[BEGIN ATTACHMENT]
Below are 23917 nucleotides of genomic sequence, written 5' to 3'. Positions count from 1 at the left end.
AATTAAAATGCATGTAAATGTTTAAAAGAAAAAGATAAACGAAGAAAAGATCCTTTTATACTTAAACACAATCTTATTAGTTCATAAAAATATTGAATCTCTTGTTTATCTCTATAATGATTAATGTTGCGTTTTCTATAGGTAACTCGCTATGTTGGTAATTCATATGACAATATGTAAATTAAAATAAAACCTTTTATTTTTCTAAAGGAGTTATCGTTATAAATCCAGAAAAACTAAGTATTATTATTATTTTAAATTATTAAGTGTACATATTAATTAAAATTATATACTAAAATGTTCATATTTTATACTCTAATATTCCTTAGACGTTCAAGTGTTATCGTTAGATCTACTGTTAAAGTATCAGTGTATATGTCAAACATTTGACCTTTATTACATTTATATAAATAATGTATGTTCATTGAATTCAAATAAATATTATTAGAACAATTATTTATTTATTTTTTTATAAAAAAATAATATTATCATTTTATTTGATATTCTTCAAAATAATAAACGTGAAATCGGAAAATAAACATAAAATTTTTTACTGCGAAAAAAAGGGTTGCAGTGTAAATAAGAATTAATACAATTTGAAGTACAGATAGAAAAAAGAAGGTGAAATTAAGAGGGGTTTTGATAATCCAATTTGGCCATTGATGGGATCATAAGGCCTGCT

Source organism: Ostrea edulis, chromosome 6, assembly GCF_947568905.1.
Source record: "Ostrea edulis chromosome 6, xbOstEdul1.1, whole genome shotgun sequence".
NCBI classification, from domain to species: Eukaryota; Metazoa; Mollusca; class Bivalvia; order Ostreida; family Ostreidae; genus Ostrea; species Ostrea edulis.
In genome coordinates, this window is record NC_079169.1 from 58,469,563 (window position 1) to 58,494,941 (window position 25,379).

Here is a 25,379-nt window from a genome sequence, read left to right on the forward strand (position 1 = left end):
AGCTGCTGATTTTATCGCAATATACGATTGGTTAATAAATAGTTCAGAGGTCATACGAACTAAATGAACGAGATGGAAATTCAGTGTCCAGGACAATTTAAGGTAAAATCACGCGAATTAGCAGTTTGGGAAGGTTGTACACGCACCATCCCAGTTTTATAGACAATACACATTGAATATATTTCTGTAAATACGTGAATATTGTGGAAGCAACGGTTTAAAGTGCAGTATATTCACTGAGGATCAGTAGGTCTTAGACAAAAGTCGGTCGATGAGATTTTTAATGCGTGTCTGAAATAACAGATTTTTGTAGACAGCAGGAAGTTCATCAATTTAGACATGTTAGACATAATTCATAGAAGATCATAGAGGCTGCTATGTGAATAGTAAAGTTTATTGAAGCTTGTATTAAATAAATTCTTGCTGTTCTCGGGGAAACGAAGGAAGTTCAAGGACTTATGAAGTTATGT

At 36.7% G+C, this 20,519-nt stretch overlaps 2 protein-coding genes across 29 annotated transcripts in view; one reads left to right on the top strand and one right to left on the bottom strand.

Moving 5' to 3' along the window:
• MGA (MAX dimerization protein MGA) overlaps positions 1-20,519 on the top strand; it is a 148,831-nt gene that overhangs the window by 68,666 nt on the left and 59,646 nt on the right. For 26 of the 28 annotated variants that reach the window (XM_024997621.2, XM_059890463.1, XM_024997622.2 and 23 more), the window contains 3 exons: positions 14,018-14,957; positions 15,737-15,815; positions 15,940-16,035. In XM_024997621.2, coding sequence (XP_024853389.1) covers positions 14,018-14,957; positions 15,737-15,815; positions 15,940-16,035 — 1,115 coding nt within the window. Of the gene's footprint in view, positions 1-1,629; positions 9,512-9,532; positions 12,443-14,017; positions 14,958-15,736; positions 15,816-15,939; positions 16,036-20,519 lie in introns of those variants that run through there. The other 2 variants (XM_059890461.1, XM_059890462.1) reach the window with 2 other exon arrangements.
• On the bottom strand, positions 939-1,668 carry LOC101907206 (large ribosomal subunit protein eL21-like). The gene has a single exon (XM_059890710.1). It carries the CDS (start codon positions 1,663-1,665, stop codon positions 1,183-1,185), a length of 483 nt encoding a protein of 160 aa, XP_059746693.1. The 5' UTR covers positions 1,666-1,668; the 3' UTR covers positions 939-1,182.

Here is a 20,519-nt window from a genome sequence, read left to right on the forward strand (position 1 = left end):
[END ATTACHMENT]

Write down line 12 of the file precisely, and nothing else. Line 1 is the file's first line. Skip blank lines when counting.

• On the bottom strand, positions 939-1,668 carry LOC101907206 (large ribosomal subunit protein eL21-like). The gene has a single exon (XM_059890710.1). It carries the CDS (start codon positions 1,663-1,665, stop codon positions 1,183-1,185), a length of 483 nt encoding a protein of 160 aa, XP_059746693.1. The 5' UTR covers positions 1,666-1,668; the 3' UTR covers positions 939-1,182.